Continuing onto a player that made a pretty strong impression with his ability to shoot the ball, Walker Woodall. He’s a young, strong-bodied guard prospect that displays a terrific feel for the game and his overall skillset. Woodall is a great passer and unselfish player that looks to keep the ball moving, but also knows how to properly take advantage of spot-up opportunities from along the perimeter. Next in his development process is working to become quicker, as it would make him a more lethal penetrating threat. Coach Bernardi on Woodall: “Walker is a knockdown shooter with great form and a quick release. He knows how to find openings and space when the ball is being driven. He makes plays for his teammates with his passing and screening, an example of his basketball IQ. Walker can work on his quickness and conditioning to take the next steps in his development. If he does these two things, it will help his attacking and defensive abilities. His shooting is such a weapon that if he were quicker he would be a matchup nightmare for opposing teams.” Woodall was among the best shooters at camp and will be one to watch grow over the coming years at Jordan.
#119: 6’3 ’21 Kellen Vestal (Page)
Next, we look at a player that was able to stand out as an asset on and off the court throughout the day, Kellen Vestal. He’s a smart, strong-bodied wing/forward prospect with a high motor and nice two-way presence. Vestal scored the ball extremely well from within the arc, regularly highlighting his touch around the basket and quality midrange jumper. Next in his development process is working to become quicker, as it would make him a more reliable on-ball defender. Coach Bernardi on Vestal: “Kellen was an unbelievably positive influence for our team all day. He talked and encouraged his teammates and really pulled for us to win. Kellen was effective as a rim-protector. His form is somewhat unorthodox but the results proved it wrong, as he made multiple three-pointers throughout the day. Kellen also made multiple plays for his teammates. He can get quicker and improve his vertical athleticism to take his game to the next level. He also could improve his showing mechanics to become even more consistent.” Vestal made a quality impact during camp and should have a productive upcoming season at Page.
#121: 6’3 ’21 Walter Ghaffar (Lumberton)
Moving onto a player that really stood out with his nonstop two-way motor throughout camp, Walter Ghaffar. He’s a long, athletic, skilled wing prospect that knows how to naturally make hustle plays on both ends of the floor. Ghaffar scored the ball efficiently from all three levels, but stood out more with his defense and incredible rebounding instincts. Next in his development process is working to tighten his handle, as it would make him a more lethal offensive threat. Coach Bernardi on Ghaffar: “Walter has one thing that absolutely jumps off the page, his effort. He plays as hard as he can on every single possession on both sides of the ball. He is a great rebounder that gets multiple possessions with loose balls and stops transition attacks from the opposing team with his hustle back. His jumper was a pleasant surprise, as he made a few jumpers from three-point territory and in the midrange. Walter must take better care of the ball, make reads, and let the game come to him more. He also can improve his left hand.” Ghaffar was spectacular at camp, securing the Mr. Hustle award in dominant fashion, and should have an extremely productive upcoming season at Lumberton.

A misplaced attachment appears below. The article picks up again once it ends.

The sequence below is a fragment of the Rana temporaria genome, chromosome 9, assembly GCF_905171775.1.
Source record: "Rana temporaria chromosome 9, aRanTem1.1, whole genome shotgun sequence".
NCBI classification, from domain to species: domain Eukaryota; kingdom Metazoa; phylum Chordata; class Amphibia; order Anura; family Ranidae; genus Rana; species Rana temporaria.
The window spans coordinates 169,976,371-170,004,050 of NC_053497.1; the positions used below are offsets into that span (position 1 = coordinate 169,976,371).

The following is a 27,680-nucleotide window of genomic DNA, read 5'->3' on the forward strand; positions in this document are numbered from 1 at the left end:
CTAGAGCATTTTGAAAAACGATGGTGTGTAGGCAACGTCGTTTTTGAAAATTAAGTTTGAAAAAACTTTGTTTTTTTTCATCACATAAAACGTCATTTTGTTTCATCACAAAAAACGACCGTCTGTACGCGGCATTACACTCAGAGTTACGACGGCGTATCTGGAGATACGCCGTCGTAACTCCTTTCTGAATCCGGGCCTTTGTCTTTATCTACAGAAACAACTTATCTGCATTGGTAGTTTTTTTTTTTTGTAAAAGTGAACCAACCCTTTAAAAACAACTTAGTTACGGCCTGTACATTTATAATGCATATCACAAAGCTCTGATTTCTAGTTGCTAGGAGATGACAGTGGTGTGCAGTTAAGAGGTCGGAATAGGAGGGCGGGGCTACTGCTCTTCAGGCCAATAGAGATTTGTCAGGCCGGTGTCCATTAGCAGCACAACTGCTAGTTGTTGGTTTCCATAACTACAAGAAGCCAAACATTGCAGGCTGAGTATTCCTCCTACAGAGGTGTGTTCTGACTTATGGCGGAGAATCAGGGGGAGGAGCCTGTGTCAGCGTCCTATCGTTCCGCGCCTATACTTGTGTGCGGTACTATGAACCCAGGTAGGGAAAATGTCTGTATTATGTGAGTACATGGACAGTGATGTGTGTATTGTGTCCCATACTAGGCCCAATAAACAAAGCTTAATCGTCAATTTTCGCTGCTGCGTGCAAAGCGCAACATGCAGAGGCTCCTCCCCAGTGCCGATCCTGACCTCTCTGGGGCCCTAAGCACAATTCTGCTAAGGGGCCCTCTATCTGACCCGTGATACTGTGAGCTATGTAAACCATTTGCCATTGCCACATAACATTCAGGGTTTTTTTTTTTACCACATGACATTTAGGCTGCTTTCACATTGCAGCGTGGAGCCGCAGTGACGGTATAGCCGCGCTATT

#141: 6’9 ’23 Callum Richard (Gaston Day)
Finishing up, we look at a player that was arguably the most enticing long-term prospect in attendance, Callum Richard. He’s a wiry, unselfish, extremely polished post prospect with IQ, touch, and the ability to make a strong impact on both ends of the floor. Richard finishes, runs the floor, and knows how to man the middle defensively. His patience and fluidity is undeniably impressive at his age. Next in his development process is working to add strength, as it’ll help prepare him for the next level. Coach Bernardi on Richard: “Callum is a young big man that is oozing with potential. He finishes at a very high level with both hands in the paint. He is a physical rebounder that boxes-out on every possession and has soft hands. He is not a block hole when we threw it to him in the post, as he knows when to kick and when to score. He also protects the rim very well, both by blocking and altering shots. The next step for Callum will be improving his quickness and confidence in his jumper. If he can switch onto guards and pick-and-pop, Callum will be a very successful player for years to come.” Richard displayed some high-level flashes during camp, securing the Mr. Station award with relative ease, and is definitely a prospect for college coaches to monitor going forward.